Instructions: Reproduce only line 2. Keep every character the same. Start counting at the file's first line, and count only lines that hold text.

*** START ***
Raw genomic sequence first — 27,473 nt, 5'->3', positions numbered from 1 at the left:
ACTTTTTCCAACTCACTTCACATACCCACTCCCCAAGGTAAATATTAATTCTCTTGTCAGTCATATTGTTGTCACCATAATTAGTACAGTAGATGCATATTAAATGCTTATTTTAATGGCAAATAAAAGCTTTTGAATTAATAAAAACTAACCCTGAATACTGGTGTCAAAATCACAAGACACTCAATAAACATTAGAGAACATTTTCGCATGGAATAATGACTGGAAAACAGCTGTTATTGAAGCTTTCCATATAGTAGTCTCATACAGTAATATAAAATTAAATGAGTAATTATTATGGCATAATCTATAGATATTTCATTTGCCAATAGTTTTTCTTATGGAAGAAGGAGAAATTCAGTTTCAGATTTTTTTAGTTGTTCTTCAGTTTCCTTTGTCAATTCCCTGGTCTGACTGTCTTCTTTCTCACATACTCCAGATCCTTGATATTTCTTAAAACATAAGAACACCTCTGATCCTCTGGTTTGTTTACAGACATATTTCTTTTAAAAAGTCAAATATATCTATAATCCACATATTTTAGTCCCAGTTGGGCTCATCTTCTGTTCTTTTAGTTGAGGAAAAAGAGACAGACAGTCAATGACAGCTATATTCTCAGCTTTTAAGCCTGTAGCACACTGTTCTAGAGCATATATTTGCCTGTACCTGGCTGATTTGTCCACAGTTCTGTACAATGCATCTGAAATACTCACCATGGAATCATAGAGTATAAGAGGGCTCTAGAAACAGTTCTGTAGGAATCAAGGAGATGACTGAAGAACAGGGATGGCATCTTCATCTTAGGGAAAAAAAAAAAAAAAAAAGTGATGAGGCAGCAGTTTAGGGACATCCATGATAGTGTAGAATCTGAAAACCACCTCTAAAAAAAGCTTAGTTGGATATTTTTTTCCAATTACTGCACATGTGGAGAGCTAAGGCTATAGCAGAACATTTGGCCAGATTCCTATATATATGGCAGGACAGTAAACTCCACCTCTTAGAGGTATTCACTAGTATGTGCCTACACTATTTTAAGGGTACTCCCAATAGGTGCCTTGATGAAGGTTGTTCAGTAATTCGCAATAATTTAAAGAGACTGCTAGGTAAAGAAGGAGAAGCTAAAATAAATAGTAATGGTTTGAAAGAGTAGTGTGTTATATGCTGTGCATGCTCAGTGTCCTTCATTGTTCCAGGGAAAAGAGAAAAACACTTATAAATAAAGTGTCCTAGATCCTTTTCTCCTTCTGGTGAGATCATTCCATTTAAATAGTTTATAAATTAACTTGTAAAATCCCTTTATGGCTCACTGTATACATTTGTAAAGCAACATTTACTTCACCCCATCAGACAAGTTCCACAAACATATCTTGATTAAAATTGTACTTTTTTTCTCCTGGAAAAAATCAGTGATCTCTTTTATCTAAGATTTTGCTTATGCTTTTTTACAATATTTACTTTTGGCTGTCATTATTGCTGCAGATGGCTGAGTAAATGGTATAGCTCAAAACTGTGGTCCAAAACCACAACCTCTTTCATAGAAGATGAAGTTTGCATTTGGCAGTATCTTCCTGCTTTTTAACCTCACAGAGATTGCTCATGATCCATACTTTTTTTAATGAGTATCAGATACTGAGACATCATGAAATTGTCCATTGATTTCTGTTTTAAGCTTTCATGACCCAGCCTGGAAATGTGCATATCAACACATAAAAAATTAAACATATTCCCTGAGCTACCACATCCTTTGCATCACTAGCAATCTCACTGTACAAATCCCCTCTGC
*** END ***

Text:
ACTTTTTCCAACTCACTTCACATACCCACTCCCCAAGGTAAATATTAATTCTCTTGTCAGTCATATTGTTGTCACCATAATTAGTACAGTAGATGCATATTAAATGCTTATTTTAATGGCAAATAAAAGCTTTTGAATTAATAAAAACTAACCCTGAATACTGGTGTCAAAATCACAAGACACTCAATAAACATTAGAGAACATTTTCGCATGGAATAATGACTGGAAAACAGCTGTTATTGAAGCTTTCCATATAGTAGTCTCATACAGTAATATAAAATTAAATGAGTAATTATTATGGCATAATCTATAGATATTTCATTTGCCAATAGTTTTTCTTATGGAAGAAGGAGAAATTCAGTTTCAGATTTTTTTAGTTGTTCTTCAGTTTCCTTTGTCAATTCCCTGGTCTGACTGTCTTCTTTCTCACATACTCCAGATCCTTGATATTTCTTAAAACATAAGAACACCTCTGATCCTCTGGTTTGTTTACAGACATATTTCTTTTAAAAAGTCAAATATATCTATAATCCACATATTTTAGTCCCAGTTGGGCTCATCTTCTGTTCTTTTAGTTGAGGAAAAAGAGACAGACAGTCAATGACAGCTATATTCTCAGCTTTTAAGCCTGTAGCACACTGTTCTAGAGCATATATTTGCCTGTACCTGGCTGATTTGTCCACAGTTCTGTACAATGCATCTGAAATACTCACCATGGAATCATAGAGTATAAGAGGGCTCTAGAAACAGTTCTGTAGGAATCAAGGAGATGACTGAAGAACAGGGATGGCATCTTCATCTTAGGGAAAAAAAAAAAAAAAAAAGTGATGAGGCAGCAGTTTAGGGACATCCATGATAGTGTAGAATCTGAAAACCACCTCTAAAAAAAGCTTAGTTGGATATTTTTTTCCAATTACTGCACATGTGGAGAGCTAAGGCTATAGCAGAACATTTGGCCAGATTCCTATATATATGGCAGGACAGTAAACTCCACCTCTTAGAGGTATTCACTAGTATGTGCCTACACTATTTTAAGGGTACTCCCAATAGGTGCCTTGATGAAGGTTGTTCAGTAATTCGCAATAATTTAAAGAGACTGCTAGGTAAAGAAGGAGAAGCTAAAATAAATAGTAATGGTTTGAAAGAGTAGTGTGTTATATGCTGTGCATGCTCAGTGTCCTTCATTGTTCCAGGGAAAAGAGAAAAACACTTATAAATAAAGTGTCCTAGATCCTTTTCTCCTTCTGGTGAGATCATTCCATTTAAATAGTTTATAAATTAACTTGTAAAATCCCTTTATGGCTCACTGTATACATTTGTAAAGCAACATTTACTTCACCCCATCAGACAAGTTCCACAAACATATCTTGATTAAAATTGTACTTTTTTTCTCCTGGAAAAAATCAGTGATCTCTTTTATCTAAGATTTTGCTTATGCTTTTTTACAATATTTACTTTTGGCTGTCATTATTGCTGCAGATGGCTGAGTAAATGGTATAGCTCAAAACTGTGGTCCAAAACCACAACCTCTTTCATAGAAGATGAAGTTTGCATTTGGCAGTATCTTCCTGCTTTTTAACCTCACAGAGATTGCTCATGATCCATACTTTTTTTAATGAGTATCAGATACTGAGACATCATGAAATTGTCCATTGATTTCTGTTTTAAGCTTTCATGACCCAGCCTGGAAATGTGCATATCAACACATAAAAAATTAAACATATTCCCTGAGCTACCACATCCTTTGCATCACTAGCAATCTCACTGTACAAATCCCCTCTGC